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In re Ty.B.

July 21, 2005

IN RE TY.B. AND IN RE TI.B.; T.B., APPELLANT.


Appeals from the Superior Court of the District of Columbia (N398-00 and N397-00) (Hon. Kaye K. Christian, Trial Judge).

The opinion of the court was delivered by: Schwelb, Associate Judge

Argued April 12, 2005

Before SCHWELB, REID, and GLICKMAN, Associate Judges.

Dissenting opinion by Associate Judge REID, at page 22.

On June 28, 2001, following an evidentiary hearing, the trial judge found that respondents Ty.B. (a boy) and Ti.B. (a girl), twins, who were born on October 13, 1993, were neglected children within the meaning of D.C. Code § 16-2301 (9)(B) (2001), because they were without parental care or control necessary for their mental health. The finding of neglect was premised on an alleged history of domestic violence said to have been inflicted by the children's father, T.B., on their mother, Y.B., who had been the father's paramour (according to the District) or common law wife (according to counsel for the father) until her disappearance on August 1, 1999. At the time of the evidentiary hearing, the mother's whereabouts were unknown, and she is presumed by the parties to be deceased.

On September 17, 2001, the judge ordered that the respondents remain in the custody of J.D.H.-P., one of their maternal aunts, with whom they had been residing since the mother's disappearance.

The father has appealed, contending primarily that the trial judge's findings were largely based on hearsay statements which the judge erroneously received in evidence, over objection, as admissions of a party opponent. We conclude that much of this testimony was inadmissible, that the father adequately preserved his objection to its admission, and that the error was not harmless. Accordingly, we reverse the adjudication of neglect and the award of custody and remand the case to the trial court for further proceedings consistent with this opinion.

I. THE TRIAL COURT PROCEEDINGS

A. Background

At the evidentiary hearing, the District's evidence consisted primarily of the testimony of four maternal aunts of the twins: J.D.H.-P., N.H., S.G., and A.F., and the expert testimony of a clinical psychologist, "Dr. X."*fn1 These witnesses testified, and it is undisputed, that prior to their mother's disappearance, the twins had been living with both of their parents, who by all accounts, had a stormy relationship with one another. The District's theory of the case was that the father had physically abused the mother, that he was the prime suspect in the mother's disappearance and possible death,*fn2 and that the twins should not be placed with their father because, according to Dr. X, they were suffering from Post Traumatic Stress Disorder (PTSD) as a result of their exposure to family violence in the home. The District adduced no evidence, however, that the father physically abused the children, and the claim of neglect was not based on any such allegation.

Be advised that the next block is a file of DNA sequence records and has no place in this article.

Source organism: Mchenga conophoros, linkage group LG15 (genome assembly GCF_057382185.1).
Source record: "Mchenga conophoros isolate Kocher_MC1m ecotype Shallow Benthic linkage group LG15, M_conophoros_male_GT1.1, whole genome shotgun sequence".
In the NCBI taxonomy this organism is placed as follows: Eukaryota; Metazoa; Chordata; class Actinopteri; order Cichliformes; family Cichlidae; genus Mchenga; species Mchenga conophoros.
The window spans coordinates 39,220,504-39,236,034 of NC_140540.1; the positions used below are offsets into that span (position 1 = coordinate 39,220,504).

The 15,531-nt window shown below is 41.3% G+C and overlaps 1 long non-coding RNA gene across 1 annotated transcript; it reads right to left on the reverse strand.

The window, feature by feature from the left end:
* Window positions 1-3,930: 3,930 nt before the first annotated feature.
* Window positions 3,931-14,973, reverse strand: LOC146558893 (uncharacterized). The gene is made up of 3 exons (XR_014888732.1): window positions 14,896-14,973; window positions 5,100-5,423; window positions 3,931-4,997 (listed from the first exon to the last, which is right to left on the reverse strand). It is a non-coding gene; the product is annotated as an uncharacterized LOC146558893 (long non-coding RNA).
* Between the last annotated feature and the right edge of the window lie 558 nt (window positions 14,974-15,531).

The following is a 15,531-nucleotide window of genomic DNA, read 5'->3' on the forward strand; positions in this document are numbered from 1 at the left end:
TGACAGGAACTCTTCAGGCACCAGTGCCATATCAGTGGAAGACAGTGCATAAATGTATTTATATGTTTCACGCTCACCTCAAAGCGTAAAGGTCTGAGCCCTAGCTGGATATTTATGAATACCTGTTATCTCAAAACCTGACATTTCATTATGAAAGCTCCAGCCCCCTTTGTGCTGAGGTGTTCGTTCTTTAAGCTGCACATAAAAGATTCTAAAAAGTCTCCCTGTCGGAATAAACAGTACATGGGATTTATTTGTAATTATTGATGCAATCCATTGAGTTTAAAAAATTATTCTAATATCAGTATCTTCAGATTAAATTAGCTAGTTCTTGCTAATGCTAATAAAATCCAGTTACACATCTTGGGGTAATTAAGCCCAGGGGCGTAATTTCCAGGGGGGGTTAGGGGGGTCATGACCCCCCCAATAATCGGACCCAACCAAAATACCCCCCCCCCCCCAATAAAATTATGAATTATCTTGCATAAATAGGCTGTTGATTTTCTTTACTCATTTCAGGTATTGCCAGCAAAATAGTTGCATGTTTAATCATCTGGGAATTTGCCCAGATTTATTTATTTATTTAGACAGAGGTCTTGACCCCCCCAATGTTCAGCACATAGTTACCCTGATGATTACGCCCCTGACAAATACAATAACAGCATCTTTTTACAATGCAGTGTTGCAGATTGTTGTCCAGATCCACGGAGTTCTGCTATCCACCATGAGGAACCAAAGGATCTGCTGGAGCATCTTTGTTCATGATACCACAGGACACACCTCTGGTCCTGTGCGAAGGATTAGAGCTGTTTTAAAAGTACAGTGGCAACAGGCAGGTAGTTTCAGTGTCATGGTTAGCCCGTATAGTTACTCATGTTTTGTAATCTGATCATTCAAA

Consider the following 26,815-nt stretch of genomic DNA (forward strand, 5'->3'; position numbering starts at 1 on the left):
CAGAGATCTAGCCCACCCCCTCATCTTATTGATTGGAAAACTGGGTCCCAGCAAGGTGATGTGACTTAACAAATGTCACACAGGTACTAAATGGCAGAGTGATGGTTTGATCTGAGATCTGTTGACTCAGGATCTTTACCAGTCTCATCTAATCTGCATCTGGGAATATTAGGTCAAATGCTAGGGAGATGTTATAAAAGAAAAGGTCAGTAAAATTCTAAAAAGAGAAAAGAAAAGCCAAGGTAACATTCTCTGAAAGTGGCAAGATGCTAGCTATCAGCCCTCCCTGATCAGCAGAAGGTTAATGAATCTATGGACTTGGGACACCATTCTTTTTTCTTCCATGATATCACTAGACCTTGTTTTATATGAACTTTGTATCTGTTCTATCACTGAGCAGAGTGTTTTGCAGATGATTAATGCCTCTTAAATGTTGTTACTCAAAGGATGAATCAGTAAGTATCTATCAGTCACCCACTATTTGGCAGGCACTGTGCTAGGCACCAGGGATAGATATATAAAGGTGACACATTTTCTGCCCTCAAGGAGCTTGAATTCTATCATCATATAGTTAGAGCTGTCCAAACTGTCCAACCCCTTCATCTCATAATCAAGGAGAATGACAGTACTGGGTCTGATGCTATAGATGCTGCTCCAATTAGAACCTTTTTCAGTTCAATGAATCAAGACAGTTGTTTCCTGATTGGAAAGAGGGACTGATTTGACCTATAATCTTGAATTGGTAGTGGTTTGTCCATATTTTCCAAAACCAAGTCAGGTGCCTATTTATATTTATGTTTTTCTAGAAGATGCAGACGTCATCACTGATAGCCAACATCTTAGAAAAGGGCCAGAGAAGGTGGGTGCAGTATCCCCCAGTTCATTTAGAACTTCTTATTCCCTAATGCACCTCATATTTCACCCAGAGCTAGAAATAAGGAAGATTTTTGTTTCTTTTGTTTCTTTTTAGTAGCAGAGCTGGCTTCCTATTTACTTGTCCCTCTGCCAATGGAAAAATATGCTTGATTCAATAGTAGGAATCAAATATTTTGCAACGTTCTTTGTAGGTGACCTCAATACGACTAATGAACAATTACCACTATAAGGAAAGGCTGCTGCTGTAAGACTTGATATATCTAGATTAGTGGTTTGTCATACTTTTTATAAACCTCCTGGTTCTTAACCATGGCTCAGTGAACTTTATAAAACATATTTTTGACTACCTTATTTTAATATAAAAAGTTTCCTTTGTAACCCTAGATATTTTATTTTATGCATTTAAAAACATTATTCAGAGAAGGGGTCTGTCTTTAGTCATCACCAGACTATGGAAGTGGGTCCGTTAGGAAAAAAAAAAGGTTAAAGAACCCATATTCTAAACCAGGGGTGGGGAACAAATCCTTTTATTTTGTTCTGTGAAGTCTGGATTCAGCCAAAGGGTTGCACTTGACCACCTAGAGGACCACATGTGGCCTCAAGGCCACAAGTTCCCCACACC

The District's witnesses testified that after a family function that began on the evening of July 31, 1999, and continued into the early hours of the following morning, the family lost contact with the mother. On August 4, 1999, S.G., one of the children's maternal aunts, received a telephone call during which she was asked to meet her family at the police station. When she arrived, the father and the twins were already there. The police asked S.G. to take care of the children while the father was being interrogated. The twins were then brought to the home of another maternal aunt, J.D.H.-P.

On March 16, 2000, the District instituted neglect proceedings. On the same date, the court ordered that the respondents remain in the custody of J.D.H.-P. The twins have apparently resided with J.D.H.-P. since that time.

B. The Hearsay Testimony

At the evidentiary hearing, the four maternal aunts testified regarding statements made to each of them by the mother concerning violence allegedly inflicted upon her by the father. Although the aunts personally observed some evidence of physical abuse between the mother and the father, see Part I.C, infra, -- the aunts did not themselves witness the alleged acts of violence by the father. On the contrary, the aunts' testimony consisted primarily (though not exclusively) of assertions that the mother had made to each aunt about the mother's relationship with the father. The trial judge admitted this evidence over the father's hearsay objection. In a written order in limine, the judge ruled "that the relevant witness may testify to statements made to her by respondents' mother." In the judge's view, further explicated in Part II.A, infra, the mother (though missing and possibly dead) was a party to the neglect proceedings, and her out-of-court statements were therefore admissible against the father "as an admission of [a] party opponent."*fn3 This decision, and the oral rulings that preceded it, set the rules of engagement for the entire proceeding.

As a result of the judge's ruling that statements by the mother to her sisters were "admissions of a party opponent," the proceedings consisted largely of the reception of testimony which, for reasons explained below, should have been excluded as inadmissible hearsay evidence. For example, J.D.H.-P., the District's first witness, testified that the mother reported to her, inter alia,